Although it is commonplace to have Dads in the delivery room, men do not generally feature in antenatal care. This reflects practicalities rather than anything else – antenatal care is essentially about the health of the mother and baby.
This view is supported by a report produced by the Fatherhood Institute in 2010 for the NHS Sickle Cell and Thalassaemia Screening Programme, which found that men’s exclusion from antenatal care was a systemic problem and men are approached through existing methods of engaging women, which can be slow and ineffective.
Yet there are times when engaging Dads in the antenatal process is very important. For haemoglobinopathies like sickle cell and thalassaemia it is important to discover early in pregnancy whether or not the mother is a carrier for one of these conditions. If she is then the baby’s father should also be screened, because if he is a carrier too there is a one in four chance that their baby will have a haemoglobin disorder. Offering screening early in pregnancy gives parents a chance to have counselling if appropriate and to make an informed decision about whether to go ahead with prenatal diagnosis (PND) testing for their baby. NICE guidance (2008) says:
‘Screening for sickle cell diseases and thalassaemias should be offered to all women as early as possible in pregnancy (ideally by 10 weeks).The type of screening depends upon the prevalence and can be carried out in either primary or secondary care.’
To encourage men to feel a part of the antenatal pathway and to take part in screening, the Screening Programme has produced a leaflet called Tests for Dads. It explains what the test means for the man and his baby and why it is important for him to be screened. The Screening Programme is also developing a section on its website aimed at men, so they can search for information relevant to them.
To support its work, the Programme has produced a leaflet for health care professionals to explain sickle cell and thalassaemia screening, emphasising the importance of screening early in pregnancy.
Sickle cell and thalassaemia are inherited serious blood diseases which affect the oxygen carrying capacity of red blood cells. Sickle cell disease is the world’s most common serious inherited condition. The World Health Organization estimates that around 5% of the world’s population is a genetic carrier for sickle cell and thalassaemia. In England about 1 in 35 of all pregnant women is a carrier with just 56% of men who are offered screening taking it up. Sickle cell disease affects about one in every 2,000 births in England and it is estimated that there are more than 12,500 people with sickle cell disease.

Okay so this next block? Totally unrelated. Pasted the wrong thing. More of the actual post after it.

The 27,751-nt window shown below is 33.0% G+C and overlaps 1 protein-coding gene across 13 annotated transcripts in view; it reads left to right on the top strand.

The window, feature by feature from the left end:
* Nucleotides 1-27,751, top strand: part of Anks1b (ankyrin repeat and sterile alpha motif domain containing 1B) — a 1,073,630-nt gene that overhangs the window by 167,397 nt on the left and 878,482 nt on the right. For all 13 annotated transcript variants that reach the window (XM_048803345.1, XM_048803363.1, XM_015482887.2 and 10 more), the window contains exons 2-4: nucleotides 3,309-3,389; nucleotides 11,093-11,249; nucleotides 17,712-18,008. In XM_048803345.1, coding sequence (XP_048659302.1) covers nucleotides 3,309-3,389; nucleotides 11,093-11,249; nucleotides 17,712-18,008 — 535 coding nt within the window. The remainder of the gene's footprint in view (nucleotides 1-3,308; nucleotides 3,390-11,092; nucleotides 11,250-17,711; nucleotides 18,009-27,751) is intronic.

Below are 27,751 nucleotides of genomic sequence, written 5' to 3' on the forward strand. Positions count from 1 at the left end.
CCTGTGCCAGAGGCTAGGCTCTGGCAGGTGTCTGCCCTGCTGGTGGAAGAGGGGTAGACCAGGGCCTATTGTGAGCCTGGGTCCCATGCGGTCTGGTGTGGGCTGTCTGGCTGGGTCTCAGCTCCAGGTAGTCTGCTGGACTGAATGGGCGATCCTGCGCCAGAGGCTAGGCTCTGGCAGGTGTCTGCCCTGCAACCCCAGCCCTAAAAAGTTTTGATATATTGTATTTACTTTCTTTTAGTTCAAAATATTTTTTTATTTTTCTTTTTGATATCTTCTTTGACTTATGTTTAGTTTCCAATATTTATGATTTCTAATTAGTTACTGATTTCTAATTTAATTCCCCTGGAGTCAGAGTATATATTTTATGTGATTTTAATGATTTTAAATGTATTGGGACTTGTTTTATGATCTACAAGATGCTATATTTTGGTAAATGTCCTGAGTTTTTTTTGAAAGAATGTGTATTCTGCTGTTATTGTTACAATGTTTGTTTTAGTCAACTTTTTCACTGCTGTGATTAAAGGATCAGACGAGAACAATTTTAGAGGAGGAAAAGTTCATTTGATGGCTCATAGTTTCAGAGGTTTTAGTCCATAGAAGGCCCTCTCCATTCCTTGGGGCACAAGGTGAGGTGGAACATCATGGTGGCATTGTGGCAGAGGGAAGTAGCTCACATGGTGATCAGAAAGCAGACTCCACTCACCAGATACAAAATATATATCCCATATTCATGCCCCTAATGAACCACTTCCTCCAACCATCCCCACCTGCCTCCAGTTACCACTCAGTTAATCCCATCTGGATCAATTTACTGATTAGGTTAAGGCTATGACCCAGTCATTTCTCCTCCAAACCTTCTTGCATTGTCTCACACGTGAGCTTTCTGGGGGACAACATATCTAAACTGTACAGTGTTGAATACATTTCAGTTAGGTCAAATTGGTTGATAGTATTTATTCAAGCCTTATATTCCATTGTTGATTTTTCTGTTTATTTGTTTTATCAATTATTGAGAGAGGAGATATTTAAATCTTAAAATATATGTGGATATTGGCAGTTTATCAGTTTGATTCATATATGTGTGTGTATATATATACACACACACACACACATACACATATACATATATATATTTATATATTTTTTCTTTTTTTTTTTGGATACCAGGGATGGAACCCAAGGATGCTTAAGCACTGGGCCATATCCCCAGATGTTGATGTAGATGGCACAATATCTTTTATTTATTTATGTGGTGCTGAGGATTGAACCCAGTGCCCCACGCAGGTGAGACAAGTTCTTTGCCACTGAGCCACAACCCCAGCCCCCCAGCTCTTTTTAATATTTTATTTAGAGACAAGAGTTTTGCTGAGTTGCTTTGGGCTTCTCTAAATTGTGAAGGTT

The highest prevalence of sickle cell disease is among Black Africans and Black Caribbeans. Newborn screening data from the Screening Programme (2009/10) shows that one in seven babies of Black African origin and one in eight of Black Caribbean origin is a carrier. However, it is not possible to tell if someone is a carrier just by name and appearance. It is crucial to know from where in the world a person’s family originates. The Screening Programme is currently developing leaflets to explain what it means to be a carrier of different haemoglobins.
The NHS Sickle Cell and Thalassaemia Screening Programme has just celebrated its 10th anniversary. It is the world’s first linked antenatal and newborn screening programme and arguably the first genetic screening programme to be introduced to the NHS in England.
- National Institute for Health and Clinical Excellence (NICE) (2008). Antenatal care: routine care for the healthy pregnant woman. London: NICE.
- NHS Sickle Cell and Thalassaemia Screening Programme (2012). NHS Sickle Cell and Thalassaemia Screening Programme Data Report 2009/10. [due to be published 2012] London.
- NHS Sickle Cell and Thalassaemia Screening Programme leaflets such as Tests for Dads and Information for Healthcare Professionals may be downloaded from www.sct.screening.nhs.uk and are available from Harlow Printing Ltd; Tel: 0191 496 9735 or email@ firstname.lastname@example.org
Contributor: Claire Laurent, Communications Manager, NHS Sickle Cell and Thalassaemia Screening Programme, King’s College London
Image Credit: NHS Sickle Cell and Thalassaemia Screening Programme